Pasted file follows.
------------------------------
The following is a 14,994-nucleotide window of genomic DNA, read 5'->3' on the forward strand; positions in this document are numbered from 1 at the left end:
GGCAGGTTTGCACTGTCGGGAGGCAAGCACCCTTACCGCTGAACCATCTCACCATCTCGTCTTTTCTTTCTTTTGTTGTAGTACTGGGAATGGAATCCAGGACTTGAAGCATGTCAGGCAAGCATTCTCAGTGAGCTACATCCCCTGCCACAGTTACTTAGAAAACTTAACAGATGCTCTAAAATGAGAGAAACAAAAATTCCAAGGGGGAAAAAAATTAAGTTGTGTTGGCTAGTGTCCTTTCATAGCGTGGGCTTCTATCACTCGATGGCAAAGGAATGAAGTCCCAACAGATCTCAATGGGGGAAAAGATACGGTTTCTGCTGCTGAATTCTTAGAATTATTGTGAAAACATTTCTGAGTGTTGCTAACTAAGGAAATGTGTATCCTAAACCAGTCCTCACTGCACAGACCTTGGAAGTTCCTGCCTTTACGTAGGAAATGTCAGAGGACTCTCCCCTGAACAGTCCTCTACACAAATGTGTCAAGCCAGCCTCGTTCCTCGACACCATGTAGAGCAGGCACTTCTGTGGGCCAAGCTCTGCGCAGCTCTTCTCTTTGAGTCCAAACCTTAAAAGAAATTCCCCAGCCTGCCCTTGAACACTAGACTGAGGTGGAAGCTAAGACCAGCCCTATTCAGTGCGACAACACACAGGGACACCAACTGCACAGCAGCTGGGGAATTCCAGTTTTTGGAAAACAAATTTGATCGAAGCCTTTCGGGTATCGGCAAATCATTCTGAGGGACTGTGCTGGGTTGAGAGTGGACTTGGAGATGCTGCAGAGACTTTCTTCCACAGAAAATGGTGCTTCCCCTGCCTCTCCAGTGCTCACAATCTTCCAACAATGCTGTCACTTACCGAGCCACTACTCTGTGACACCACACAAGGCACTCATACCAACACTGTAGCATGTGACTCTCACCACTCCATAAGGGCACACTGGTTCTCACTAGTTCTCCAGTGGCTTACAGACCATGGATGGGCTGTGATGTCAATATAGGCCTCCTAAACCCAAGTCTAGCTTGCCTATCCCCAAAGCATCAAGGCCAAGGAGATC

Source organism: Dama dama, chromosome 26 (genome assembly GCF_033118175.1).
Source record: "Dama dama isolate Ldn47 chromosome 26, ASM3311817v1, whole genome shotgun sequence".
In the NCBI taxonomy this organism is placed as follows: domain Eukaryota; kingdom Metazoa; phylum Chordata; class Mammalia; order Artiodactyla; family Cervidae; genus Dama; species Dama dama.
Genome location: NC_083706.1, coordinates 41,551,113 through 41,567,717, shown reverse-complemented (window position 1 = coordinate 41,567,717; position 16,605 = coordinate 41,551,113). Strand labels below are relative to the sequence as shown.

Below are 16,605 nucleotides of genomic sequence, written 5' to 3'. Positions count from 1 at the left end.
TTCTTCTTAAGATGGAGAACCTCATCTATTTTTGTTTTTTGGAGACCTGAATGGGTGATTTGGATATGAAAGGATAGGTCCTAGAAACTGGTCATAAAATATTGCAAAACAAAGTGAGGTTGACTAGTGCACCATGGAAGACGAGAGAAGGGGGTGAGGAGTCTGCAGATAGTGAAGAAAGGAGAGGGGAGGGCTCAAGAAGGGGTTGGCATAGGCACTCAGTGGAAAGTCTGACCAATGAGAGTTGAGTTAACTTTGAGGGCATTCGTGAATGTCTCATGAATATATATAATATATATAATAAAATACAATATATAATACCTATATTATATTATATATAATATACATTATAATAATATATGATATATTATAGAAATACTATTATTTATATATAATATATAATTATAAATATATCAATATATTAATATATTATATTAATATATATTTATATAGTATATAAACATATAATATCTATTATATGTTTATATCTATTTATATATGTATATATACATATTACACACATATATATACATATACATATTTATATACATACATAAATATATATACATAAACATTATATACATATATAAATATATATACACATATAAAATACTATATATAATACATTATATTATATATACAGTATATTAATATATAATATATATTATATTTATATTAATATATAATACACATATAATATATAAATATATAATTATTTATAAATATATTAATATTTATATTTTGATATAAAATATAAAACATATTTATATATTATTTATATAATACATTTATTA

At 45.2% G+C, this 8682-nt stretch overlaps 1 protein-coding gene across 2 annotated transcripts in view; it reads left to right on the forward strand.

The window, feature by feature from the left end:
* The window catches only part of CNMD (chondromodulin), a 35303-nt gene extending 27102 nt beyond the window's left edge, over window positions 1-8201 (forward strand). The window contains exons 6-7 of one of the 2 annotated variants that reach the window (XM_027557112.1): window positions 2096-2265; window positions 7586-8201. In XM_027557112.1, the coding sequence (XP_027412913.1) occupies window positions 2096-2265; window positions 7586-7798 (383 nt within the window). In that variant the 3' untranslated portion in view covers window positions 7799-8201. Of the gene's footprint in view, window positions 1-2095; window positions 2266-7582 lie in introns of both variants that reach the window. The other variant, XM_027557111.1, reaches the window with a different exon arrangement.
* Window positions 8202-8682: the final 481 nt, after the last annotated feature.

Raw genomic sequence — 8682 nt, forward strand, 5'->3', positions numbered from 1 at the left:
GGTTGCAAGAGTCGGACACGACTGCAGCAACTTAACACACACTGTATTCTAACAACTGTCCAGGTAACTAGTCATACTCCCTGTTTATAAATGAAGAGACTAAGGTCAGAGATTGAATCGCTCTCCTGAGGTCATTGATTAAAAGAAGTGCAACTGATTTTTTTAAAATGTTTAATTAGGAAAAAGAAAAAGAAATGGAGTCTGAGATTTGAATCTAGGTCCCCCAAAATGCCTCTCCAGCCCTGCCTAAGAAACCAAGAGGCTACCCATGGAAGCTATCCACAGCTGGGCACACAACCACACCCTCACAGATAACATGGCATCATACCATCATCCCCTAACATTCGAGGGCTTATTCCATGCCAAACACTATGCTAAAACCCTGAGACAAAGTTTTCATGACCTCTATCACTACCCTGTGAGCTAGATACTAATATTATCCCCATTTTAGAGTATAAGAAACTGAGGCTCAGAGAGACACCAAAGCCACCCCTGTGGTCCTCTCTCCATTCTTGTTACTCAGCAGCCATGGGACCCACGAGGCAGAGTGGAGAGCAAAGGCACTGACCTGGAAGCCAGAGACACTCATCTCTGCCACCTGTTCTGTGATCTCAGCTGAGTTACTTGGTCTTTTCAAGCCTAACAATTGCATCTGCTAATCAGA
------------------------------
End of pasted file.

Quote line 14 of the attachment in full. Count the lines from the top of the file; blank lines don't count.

GGTTGCAAGAGTCGGACACGACTGCAGCAACTTAACACACACTGTATTCTAACAACTGTCCAGGTAACTAGTCATACTCCCTGTTTATAAATGAAGAGACTAAGGTCAGAGATTGAATCGCTCTCCTGAGGTCATTGATTAAAAGAAGTGCAACTGATTTTTTTAAAATGTTTAATTAGGAAAAAGAAAAAGAAATGGAGTCTGAGATTTGAATCTAGGTCCCCCAAAATGCCTCTCCAGCCCTGCCTAAGAAACCAAGAGGCTACCCATGGAAGCTATCCACAGCTGGGCACACAACCACACCCTCACAGATAACATGGCATCATACCATCATCCCCTAACATTCGAGGGCTTATTCCATGCCAAACACTATGCTAAAACCCTGAGACAAAGTTTTCATGACCTCTATCACTACCCTGTGAGCTAGATACTAATATTATCCCCATTTTAGAGTATAAGAAACTGAGGCTCAGAGAGACACCAAAGCCACCCCTGTGGTCCTCTCTCCATTCTTGTTACTCAGCAGCCATGGGACCCACGAGGCAGAGTGGAGAGCAAAGGCACTGACCTGGAAGCCAGAGACACTCATCTCTGCCACCTGTTCTGTGATCTCAGCTGAGTTACTTGGTCTTTTCAAGCCTAACAATTGCATCTGCTAATCAGA